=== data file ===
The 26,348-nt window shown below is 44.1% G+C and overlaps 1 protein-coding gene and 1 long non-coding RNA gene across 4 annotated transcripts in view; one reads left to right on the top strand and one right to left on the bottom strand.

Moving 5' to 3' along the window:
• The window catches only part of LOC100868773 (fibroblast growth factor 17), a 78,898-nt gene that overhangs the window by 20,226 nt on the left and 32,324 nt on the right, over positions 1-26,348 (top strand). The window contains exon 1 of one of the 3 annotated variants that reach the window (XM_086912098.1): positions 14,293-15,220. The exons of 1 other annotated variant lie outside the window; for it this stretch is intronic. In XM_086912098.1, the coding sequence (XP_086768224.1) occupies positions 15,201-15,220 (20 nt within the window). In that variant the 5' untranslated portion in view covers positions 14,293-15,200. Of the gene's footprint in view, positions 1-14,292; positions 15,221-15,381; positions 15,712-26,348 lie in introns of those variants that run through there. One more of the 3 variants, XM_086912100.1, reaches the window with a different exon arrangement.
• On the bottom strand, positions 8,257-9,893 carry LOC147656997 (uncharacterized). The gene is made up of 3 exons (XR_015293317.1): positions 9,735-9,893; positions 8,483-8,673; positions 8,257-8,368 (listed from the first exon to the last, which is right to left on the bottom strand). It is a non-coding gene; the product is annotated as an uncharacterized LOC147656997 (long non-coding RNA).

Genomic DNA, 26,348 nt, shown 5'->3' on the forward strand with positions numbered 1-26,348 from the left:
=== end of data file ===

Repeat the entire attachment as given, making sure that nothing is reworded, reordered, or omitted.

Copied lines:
The 26,348-nt window shown below is 44.1% G+C and overlaps 1 protein-coding gene and 1 long non-coding RNA gene across 4 annotated transcripts in view; one reads left to right on the top strand and one right to left on the bottom strand.

Moving 5' to 3' along the window:
• The window catches only part of LOC100868773 (fibroblast growth factor 17), a 78,898-nt gene that overhangs the window by 20,226 nt on the left and 32,324 nt on the right, over positions 1-26,348 (top strand). The window contains exon 1 of one of the 3 annotated variants that reach the window (XM_086912098.1): positions 14,293-15,220. The exons of 1 other annotated variant lie outside the window; for it this stretch is intronic. In XM_086912098.1, the coding sequence (XP_086768224.1) occupies positions 15,201-15,220 (20 nt within the window). In that variant the 5' untranslated portion in view covers positions 14,293-15,200. Of the gene's footprint in view, positions 1-14,292; positions 15,221-15,381; positions 15,712-26,348 lie in introns of those variants that run through there. One more of the 3 variants, XM_086912100.1, reaches the window with a different exon arrangement.
• On the bottom strand, positions 8,257-9,893 carry LOC147656997 (uncharacterized). The gene is made up of 3 exons (XR_015293317.1): positions 9,735-9,893; positions 8,483-8,673; positions 8,257-8,368 (listed from the first exon to the last, which is right to left on the bottom strand). It is a non-coding gene; the product is annotated as an uncharacterized LOC147656997 (long non-coding RNA).

Genomic DNA, 26,348 nt, shown 5'->3' on the forward strand with positions numbered 1-26,348 from the left: